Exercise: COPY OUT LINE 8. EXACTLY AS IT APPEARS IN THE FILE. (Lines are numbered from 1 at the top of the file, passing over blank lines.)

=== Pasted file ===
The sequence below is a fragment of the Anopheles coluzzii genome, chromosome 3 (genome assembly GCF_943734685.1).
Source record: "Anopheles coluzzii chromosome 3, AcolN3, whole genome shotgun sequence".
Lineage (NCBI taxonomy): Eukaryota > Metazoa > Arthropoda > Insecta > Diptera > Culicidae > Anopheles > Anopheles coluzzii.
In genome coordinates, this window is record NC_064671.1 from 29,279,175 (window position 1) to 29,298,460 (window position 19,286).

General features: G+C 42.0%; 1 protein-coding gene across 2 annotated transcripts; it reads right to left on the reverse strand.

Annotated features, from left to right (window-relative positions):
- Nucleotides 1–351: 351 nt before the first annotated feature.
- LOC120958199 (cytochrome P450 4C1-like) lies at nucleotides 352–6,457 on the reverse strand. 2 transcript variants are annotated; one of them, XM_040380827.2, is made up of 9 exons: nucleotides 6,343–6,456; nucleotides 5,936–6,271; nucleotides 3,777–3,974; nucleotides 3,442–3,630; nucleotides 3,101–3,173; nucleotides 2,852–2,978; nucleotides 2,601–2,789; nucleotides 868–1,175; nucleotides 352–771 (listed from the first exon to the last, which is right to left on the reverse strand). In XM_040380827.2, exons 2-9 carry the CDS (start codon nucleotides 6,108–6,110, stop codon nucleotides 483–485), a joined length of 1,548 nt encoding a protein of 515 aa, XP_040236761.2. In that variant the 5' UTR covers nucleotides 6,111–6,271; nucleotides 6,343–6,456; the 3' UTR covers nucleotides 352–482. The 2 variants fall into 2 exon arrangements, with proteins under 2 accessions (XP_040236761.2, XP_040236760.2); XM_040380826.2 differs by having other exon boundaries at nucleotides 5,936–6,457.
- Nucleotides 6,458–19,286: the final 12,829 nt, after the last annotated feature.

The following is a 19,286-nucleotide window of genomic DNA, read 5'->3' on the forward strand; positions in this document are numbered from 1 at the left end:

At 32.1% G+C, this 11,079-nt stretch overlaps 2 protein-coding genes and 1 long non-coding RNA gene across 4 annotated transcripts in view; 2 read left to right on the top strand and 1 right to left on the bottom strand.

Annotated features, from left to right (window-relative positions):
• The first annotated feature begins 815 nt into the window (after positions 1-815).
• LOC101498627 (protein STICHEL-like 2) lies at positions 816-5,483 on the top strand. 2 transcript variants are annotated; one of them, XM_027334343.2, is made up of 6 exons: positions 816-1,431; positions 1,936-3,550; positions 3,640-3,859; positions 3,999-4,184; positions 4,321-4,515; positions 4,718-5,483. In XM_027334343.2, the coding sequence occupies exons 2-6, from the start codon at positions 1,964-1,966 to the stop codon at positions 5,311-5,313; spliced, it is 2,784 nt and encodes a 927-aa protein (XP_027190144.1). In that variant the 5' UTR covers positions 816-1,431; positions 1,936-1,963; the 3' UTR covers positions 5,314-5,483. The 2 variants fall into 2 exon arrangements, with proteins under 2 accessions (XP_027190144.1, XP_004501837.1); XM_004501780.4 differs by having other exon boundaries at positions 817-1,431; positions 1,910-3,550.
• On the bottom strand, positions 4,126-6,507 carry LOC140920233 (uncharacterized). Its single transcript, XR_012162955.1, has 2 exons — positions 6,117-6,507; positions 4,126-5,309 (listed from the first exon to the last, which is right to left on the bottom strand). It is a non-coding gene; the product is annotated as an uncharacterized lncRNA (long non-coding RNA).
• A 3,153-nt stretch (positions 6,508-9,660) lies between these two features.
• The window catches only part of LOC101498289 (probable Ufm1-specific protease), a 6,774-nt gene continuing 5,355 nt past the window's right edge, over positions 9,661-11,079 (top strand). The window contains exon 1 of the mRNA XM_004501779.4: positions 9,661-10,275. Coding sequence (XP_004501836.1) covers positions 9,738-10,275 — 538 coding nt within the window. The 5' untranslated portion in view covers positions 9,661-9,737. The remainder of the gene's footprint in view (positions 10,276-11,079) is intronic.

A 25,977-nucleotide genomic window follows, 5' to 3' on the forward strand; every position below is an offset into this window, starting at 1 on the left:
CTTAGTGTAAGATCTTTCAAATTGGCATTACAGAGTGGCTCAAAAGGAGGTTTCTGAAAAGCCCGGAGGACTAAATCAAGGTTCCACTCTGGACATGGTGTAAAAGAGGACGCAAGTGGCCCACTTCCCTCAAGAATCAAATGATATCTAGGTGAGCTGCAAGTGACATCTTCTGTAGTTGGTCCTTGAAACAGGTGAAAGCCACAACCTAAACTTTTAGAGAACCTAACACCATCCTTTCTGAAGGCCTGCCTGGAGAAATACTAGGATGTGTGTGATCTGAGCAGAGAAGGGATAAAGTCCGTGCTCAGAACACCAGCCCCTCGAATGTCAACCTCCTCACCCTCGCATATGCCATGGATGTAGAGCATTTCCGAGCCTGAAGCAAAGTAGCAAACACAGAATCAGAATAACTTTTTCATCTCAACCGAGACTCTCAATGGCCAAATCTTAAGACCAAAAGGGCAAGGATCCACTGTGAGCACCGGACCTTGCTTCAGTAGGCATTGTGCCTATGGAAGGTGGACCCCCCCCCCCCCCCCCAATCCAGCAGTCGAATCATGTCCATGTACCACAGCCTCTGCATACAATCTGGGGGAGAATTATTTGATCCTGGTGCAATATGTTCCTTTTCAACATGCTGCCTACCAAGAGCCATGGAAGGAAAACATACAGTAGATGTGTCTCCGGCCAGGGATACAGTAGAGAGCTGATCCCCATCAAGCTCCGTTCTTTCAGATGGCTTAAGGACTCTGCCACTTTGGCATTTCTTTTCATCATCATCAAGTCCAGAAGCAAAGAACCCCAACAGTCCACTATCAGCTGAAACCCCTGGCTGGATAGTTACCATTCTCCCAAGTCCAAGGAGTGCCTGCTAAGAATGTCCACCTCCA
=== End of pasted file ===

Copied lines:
- LOC120958199 (cytochrome P450 4C1-like) lies at nucleotides 352–6,457 on the reverse strand. 2 transcript variants are annotated; one of them, XM_040380827.2, is made up of 9 exons: nucleotides 6,343–6,456; nucleotides 5,936–6,271; nucleotides 3,777–3,974; nucleotides 3,442–3,630; nucleotides 3,101–3,173; nucleotides 2,852–2,978; nucleotides 2,601–2,789; nucleotides 868–1,175; nucleotides 352–771 (listed from the first exon to the last, which is right to left on the reverse strand). In XM_040380827.2, exons 2-9 carry the CDS (start codon nucleotides 6,108–6,110, stop codon nucleotides 483–485), a joined length of 1,548 nt encoding a protein of 515 aa, XP_040236761.2. In that variant the 5' UTR covers nucleotides 6,111–6,271; nucleotides 6,343–6,456; the 3' UTR covers nucleotides 352–482. The 2 variants fall into 2 exon arrangements, with proteins under 2 accessions (XP_040236761.2, XP_040236760.2); XM_040380826.2 differs by having other exon boundaries at nucleotides 5,936–6,457.